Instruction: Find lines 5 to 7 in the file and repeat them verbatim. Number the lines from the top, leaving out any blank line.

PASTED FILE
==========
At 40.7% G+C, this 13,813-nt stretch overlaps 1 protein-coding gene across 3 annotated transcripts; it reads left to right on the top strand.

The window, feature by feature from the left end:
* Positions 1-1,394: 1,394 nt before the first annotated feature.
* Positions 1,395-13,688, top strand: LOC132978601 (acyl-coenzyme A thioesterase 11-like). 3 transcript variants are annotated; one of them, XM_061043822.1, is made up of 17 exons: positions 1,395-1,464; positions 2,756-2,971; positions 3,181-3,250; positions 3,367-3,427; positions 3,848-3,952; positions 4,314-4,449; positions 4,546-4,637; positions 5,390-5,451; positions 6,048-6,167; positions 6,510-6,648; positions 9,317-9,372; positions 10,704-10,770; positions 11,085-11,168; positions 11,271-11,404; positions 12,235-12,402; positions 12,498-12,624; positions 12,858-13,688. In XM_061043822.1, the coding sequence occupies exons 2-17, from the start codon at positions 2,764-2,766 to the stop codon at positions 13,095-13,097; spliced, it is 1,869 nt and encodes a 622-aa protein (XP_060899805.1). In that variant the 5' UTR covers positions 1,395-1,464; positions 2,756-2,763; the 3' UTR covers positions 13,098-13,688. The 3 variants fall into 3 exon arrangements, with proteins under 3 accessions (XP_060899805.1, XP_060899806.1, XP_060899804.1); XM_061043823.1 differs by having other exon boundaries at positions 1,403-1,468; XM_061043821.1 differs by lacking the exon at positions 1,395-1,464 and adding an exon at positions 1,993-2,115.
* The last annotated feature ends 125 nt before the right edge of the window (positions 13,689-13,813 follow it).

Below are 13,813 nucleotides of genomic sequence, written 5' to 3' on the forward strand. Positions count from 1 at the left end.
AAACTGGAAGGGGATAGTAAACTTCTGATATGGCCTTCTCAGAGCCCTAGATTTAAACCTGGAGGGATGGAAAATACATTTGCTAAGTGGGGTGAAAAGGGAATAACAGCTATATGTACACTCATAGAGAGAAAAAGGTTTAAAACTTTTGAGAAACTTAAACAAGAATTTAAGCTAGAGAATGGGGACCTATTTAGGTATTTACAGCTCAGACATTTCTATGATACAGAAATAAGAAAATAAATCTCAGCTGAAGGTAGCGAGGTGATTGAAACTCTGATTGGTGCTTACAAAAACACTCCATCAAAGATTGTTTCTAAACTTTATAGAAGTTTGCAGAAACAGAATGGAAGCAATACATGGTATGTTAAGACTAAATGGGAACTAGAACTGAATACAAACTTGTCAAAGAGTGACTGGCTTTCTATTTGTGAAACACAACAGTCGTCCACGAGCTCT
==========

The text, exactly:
* The last annotated feature ends 125 nt before the right edge of the window (positions 13,689-13,813 follow it).

Below are 13,813 nucleotides of genomic sequence, written 5' to 3' on the forward strand. Positions count from 1 at the left end.
AAACTGGAAGGGGATAGTAAACTTCTGATATGGCCTTCTCAGAGCCCTAGATTTAAACCTGGAGGGATGGAAAATACATTTGCTAAGTGGGGTGAAAAGGGAATAACAGCTATATGTACACTCATAGAGAGAAAAAGGTTTAAAACTTTTGAGAAACTTAAACAAGAATTTAAGCTAGAGAATGGGGACCTATTTAGGTATTTACAGCTCAGACATTTCTATGATACAGAAATAAGAAAATAAATCTCAGCTGAAGGTAGCGAGGTGATTGAAACTCTGATTGGTGCTTACAAAAACACTCCATCAAAGATTGTTTCTAAACTTTATAGAAGTTTGCAGAAACAGAATGGAAGCAATACATGGTATGTTAAGACTAAATGGGAACTAGAACTGAATACAAACTTGTCAAAGAGTGACTGGCTTTCTATTTGTGAAACACAACAGTCGTCCACGAGCTCT